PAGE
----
Let the believer who is lowly boast in being raised up, and the rich in being brought low, because the rich will disappear like a flower in the field.

    My main disagreement with Van Gogh, I guess, is that I hold the Synoptic Gospels to be actually much later than Paul. They partly reflect his influence (especially through Mark), as well as the distinct Judeo-Christian missionary structure which rests on the collective support of lower middle-class congregations rather than individual wealthy sponsors. Yet the very structure of the Judeo-Christian mission implies, too, that not everybody becomes an itinerant radical. There must be settled people to receive the wandering preachers, and those too must be offered a somewhat "cheaper" salvation. The connection is not explicitly "vicarious" as in Pauline theology but does imply some sort of hierarchy, e.g. Matthew 19:23ff (just after the rich man episode):

    Then Jesus said to his disciples, "Truly I tell you, it will be hard for a rich person to enter the kingdom of heaven. Again I tell you, it is easier for a camel to go through the eye of a needle than for someone who is rich to enter the kingdom of God." When the disciples heard this, they were greatly astounded and said, "Then who can be saved?" But Jesus looked at them and said, "For mortals it is impossible, but for God all things are possible."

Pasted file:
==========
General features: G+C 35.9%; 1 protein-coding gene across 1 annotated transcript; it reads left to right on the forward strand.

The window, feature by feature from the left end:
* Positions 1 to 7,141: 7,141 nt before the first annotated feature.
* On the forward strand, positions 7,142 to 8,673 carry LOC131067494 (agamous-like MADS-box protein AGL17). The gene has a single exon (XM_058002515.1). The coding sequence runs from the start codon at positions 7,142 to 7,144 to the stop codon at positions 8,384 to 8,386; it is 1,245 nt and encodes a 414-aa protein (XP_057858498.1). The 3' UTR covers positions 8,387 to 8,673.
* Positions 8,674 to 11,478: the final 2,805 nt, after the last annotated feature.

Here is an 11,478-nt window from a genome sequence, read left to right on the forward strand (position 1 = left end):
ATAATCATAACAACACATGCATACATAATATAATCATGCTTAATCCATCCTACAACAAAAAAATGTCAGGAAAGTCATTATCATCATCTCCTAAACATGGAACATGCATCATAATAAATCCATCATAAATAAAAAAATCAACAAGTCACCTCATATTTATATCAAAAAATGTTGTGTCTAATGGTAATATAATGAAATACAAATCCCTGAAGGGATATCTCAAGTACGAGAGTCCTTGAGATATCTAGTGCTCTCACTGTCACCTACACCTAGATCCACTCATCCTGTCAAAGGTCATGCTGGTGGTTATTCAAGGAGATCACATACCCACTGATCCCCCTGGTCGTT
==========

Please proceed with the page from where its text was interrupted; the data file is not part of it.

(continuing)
Then Peter said in reply, "Look, we have left everything and followed you. What then will we have?" Jesus said to them, "Truly I tell you, at the renewal of all things, when the Son of Man is seated on the throne of his glory, you who have followed me will also sit on twelve thrones, judging the twelve tribes of Israel. And everyone who has left houses or brothers or sisters or father or mother or children or fields, for my name's sake, will receive a hundredfold, and will inherit eternal life. But many who are first will be last, and the last will be first.
    Still this hierarchy of salvation is not consistently maintained, as the parable of the workers in chapter 20 suggests (the first will be the last by ultimately receiving the same reward). This imo shows that the Gospels themselves are far from internally consistent, echoing a number of pretty different theologies in a complex and unstable synthesis -- with both egalitarian and hierarchical trends for instance.
  • LittleToe

    I guess I have a different way of looking at it.

    All are equal, life is a gift, but each has different "gifts", purpose, and role in life and none should judge the other in that. Suffering and avenues of service are by degree, and the execution therein is due to providence. Regardless, the main focus is Christ and a life of faith and love.

    When I read the gospels and the letters of Paul in that context there appears to be little inconsistency.

    To that end there aren't just two classes at all, but a multitude of classes ("gifts"), all having the same Divine connection and receiving the same gift/reward/life.

    LT, of the "minimalist" class

  • Terry